Tiny new fossil crocodile-relative had mammal-like teeth
In the dinosaur-rich fossil beds of Morocco, dated to about 100 million years ago, scientists have discovered a strange new crocodile. A fossil was found of an upper and lower jaw preserved together, with oddly shaped teeth. At first, researchers thought it was the snout of a small mammal, but later determined that it belonged to a member of the crocodile-line of evolution. Hardly a monster, this little crocodile-relative would have been less than 2 feet (60 cm) in length.
The new Moroccan fossil sported complex teeth with cusps and basins for crunching through the exoskeletons of insects, much like a small mammal would. Modern crocodiles have relatively simple conical teeth and cannot chew their food, instead swallowing their prey whole or in large chunks. The new crocodile-relative had far more specialized teeth.
In order to study the specimen, the research team of Dr. Jeremy Martin (Centre National de la Recherche Scientifique researcher at Laboratoire de Géologie de Lyon) and Dr. France de Lapparent de Broin (Muséum National d'Histoire Naturelle, Paris) looked at high-resolution CT scans to study the bones' internal structure without having to destroy any of the fossil. The team also looked at the teeth under very high magnification in order to see the wear pattern and figure out how this odd 'crocodile' was using its teeth.
The researchers named the new animal Lavocatchampsa sigogneaurussellae after the French paleontologist René Lavocat (1909-2007) who worked extensively on African fossils, as well as Dr. Denise Sigogneau-Russell and husband Dr. Donald Russell who acquired the fossil. Dr. de Lapparent de Broin says "In the early 1990s, Cretaceous mammals were intensively searched for in Africa; until full preparation eventually revealed single-rooted teeth, it was hard to conceive that the specimen could belong to a crocodile".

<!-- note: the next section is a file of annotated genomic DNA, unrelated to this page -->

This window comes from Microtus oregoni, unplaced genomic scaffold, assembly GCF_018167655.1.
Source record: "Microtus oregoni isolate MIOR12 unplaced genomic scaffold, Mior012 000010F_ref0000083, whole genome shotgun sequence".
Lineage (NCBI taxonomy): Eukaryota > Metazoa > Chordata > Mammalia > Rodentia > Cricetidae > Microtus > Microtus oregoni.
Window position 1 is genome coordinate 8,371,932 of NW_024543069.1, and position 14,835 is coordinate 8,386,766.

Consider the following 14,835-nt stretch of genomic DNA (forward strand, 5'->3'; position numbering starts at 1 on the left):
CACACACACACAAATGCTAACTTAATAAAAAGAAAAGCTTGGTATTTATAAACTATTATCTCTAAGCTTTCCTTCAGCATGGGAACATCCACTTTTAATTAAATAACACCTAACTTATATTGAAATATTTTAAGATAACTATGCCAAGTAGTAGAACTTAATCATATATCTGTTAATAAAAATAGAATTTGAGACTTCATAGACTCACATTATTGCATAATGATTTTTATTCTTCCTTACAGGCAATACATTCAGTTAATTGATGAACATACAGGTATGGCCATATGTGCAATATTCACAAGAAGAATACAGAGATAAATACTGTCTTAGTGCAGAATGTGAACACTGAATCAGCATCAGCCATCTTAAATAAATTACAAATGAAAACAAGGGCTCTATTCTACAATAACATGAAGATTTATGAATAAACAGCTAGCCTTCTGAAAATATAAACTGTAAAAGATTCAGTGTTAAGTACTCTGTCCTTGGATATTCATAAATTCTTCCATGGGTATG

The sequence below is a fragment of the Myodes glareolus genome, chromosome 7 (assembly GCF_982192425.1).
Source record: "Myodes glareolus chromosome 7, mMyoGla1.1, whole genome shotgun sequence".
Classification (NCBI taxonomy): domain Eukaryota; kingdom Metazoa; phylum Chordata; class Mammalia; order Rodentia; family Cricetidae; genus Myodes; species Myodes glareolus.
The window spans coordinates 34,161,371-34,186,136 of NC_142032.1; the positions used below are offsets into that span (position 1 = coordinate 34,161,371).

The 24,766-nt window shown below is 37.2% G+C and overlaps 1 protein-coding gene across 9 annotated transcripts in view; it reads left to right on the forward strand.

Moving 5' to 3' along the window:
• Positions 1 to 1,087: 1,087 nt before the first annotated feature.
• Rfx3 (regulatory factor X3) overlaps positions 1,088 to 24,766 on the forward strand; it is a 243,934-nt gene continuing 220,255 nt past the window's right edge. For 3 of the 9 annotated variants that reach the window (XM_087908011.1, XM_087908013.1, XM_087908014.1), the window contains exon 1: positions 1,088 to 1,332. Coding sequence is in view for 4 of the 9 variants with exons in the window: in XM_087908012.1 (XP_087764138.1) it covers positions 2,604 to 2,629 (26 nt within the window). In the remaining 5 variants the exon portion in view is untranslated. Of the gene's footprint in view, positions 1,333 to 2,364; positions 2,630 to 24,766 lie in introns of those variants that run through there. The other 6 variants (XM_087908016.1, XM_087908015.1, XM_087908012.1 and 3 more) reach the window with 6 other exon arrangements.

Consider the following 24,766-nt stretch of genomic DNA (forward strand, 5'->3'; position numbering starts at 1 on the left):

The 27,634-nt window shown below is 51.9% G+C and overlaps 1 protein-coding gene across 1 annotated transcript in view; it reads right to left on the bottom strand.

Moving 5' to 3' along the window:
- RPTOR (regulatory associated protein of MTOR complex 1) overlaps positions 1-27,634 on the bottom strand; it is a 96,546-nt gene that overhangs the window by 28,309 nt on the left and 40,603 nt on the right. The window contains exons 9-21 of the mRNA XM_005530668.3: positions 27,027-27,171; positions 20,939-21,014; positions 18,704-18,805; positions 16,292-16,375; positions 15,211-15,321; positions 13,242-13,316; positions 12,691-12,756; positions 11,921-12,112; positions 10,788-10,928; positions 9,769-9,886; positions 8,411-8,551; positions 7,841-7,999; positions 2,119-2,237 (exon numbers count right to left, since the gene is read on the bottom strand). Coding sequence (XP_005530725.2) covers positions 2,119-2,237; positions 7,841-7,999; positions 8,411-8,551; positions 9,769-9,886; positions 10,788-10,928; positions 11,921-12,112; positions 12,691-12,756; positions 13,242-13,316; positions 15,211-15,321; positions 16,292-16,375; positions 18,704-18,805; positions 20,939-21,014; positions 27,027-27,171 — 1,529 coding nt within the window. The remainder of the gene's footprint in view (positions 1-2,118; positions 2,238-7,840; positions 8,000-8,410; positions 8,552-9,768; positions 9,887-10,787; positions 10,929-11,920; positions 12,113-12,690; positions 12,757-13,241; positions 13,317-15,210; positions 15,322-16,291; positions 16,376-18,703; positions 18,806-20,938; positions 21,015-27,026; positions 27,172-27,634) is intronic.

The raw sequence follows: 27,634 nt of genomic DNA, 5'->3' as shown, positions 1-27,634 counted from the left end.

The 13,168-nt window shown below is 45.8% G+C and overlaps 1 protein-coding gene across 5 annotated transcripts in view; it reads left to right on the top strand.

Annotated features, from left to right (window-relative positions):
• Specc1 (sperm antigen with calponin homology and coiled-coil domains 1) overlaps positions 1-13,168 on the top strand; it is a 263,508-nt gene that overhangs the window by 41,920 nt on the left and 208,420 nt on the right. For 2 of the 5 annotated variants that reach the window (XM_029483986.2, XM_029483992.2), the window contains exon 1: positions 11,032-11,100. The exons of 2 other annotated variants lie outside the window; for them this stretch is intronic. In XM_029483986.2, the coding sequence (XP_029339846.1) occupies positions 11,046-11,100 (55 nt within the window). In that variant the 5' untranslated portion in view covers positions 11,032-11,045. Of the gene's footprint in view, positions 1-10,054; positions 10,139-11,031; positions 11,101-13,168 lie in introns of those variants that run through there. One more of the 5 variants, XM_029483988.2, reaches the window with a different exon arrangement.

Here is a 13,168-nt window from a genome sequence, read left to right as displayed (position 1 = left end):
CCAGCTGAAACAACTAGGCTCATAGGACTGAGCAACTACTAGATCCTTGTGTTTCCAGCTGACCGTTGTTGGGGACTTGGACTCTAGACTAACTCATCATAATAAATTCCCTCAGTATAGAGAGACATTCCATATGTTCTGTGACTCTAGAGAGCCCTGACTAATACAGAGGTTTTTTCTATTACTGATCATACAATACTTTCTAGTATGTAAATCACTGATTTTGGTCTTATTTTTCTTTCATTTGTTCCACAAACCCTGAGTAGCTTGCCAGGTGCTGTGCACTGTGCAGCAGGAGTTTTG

Regarding the new find, lead author Dr. Martin says "The Kem Kem Beds in Morocco have yielded a wealth of extinct creatures, mostly large animals, but with this discovery we realize that part of the ecosystem remains untapped, especially when it comes to small-bodied terrestrial vertebrates".
Given this animal would have lived alongside giant carnivorous dinosaurs, life could not have been easy for the tiny 'crocodile'. Not only that, but the waters were teeming with other species of much larger and highly carnivorous crocodile-relatives. Other researchers have suggested close relatives of Lavocatchampsa likely lived on land. Perhaps at the time, it was safer under the feet of dinosaurs than in the water with its larger cousins. Dr. Martins adds "The next step will be to understand their place in this peculiar ecosystem and understand how the ecosystem as a whole was functioning and evolving. Such a discovery opens fascinating perspectives for paleoecological research".